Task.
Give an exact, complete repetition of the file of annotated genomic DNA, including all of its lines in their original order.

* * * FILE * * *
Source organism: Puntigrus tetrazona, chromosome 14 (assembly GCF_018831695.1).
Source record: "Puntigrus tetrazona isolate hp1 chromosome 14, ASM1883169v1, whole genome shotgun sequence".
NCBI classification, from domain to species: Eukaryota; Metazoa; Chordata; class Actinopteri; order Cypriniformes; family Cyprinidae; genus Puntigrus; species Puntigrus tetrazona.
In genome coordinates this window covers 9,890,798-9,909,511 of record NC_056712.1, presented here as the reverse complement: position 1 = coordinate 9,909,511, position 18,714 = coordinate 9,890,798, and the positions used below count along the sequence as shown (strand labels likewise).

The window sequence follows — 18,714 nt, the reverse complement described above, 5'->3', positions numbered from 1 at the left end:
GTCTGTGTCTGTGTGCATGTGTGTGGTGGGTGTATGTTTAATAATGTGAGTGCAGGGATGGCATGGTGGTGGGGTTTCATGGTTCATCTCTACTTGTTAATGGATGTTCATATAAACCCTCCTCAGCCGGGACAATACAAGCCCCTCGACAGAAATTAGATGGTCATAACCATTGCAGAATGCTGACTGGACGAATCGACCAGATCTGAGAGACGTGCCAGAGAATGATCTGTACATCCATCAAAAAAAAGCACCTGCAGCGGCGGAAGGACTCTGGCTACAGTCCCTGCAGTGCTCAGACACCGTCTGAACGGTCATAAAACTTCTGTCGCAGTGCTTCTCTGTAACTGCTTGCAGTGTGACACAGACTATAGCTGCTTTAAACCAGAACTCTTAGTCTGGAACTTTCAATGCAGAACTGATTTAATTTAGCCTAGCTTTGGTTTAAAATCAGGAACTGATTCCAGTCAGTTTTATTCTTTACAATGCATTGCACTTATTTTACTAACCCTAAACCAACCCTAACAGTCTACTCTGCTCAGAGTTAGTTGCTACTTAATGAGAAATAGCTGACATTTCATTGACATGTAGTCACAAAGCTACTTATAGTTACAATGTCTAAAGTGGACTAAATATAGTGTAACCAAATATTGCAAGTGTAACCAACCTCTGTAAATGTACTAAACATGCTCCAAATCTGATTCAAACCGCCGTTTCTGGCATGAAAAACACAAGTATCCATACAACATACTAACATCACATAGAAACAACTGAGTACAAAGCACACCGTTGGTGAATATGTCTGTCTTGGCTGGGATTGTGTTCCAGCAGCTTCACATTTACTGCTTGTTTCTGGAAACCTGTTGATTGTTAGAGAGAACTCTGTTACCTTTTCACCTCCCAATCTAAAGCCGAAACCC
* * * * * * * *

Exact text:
Source organism: Puntigrus tetrazona, chromosome 14 (assembly GCF_018831695.1).
Source record: "Puntigrus tetrazona isolate hp1 chromosome 14, ASM1883169v1, whole genome shotgun sequence".
NCBI classification, from domain to species: Eukaryota; Metazoa; Chordata; class Actinopteri; order Cypriniformes; family Cyprinidae; genus Puntigrus; species Puntigrus tetrazona.
In genome coordinates this window covers 9,890,798-9,909,511 of record NC_056712.1, presented here as the reverse complement: position 1 = coordinate 9,909,511, position 18,714 = coordinate 9,890,798, and the positions used below count along the sequence as shown (strand labels likewise).

The window sequence follows — 18,714 nt, the reverse complement described above, 5'->3', positions numbered from 1 at the left end:
GTCTGTGTCTGTGTGCATGTGTGTGGTGGGTGTATGTTTAATAATGTGAGTGCAGGGATGGCATGGTGGTGGGGTTTCATGGTTCATCTCTACTTGTTAATGGATGTTCATATAAACCCTCCTCAGCCGGGACAATACAAGCCCCTCGACAGAAATTAGATGGTCATAACCATTGCAGAATGCTGACTGGACGAATCGACCAGATCTGAGAGACGTGCCAGAGAATGATCTGTACATCCATCAAAAAAAAGCACCTGCAGCGGCGGAAGGACTCTGGCTACAGTCCCTGCAGTGCTCAGACACCGTCTGAACGGTCATAAAACTTCTGTCGCAGTGCTTCTCTGTAACTGCTTGCAGTGTGACACAGACTATAGCTGCTTTAAACCAGAACTCTTAGTCTGGAACTTTCAATGCAGAACTGATTTAATTTAGCCTAGCTTTGGTTTAAAATCAGGAACTGATTCCAGTCAGTTTTATTCTTTACAATGCATTGCACTTATTTTACTAACCCTAAACCAACCCTAACAGTCTACTCTGCTCAGAGTTAGTTGCTACTTAATGAGAAATAGCTGACATTTCATTGACATGTAGTCACAAAGCTACTTATAGTTACAATGTCTAAAGTGGACTAAATATAGTGTAACCAAATATTGCAAGTGTAACCAACCTCTGTAAATGTACTAAACATGCTCCAAATCTGATTCAAACCGCCGTTTCTGGCATGAAAAACACAAGTATCCATACAACATACTAACATCACATAGAAACAACTGAGTACAAAGCACACCGTTGGTGAATATGTCTGTCTTGGCTGGGATTGTGTTCCAGCAGCTTCACATTTACTGCTTGTTTCTGGAAACCTGTTGATTGTTAGAGAGAACTCTGTTACCTTTTCACCTCCCAATCTAAAGCCGAAACCC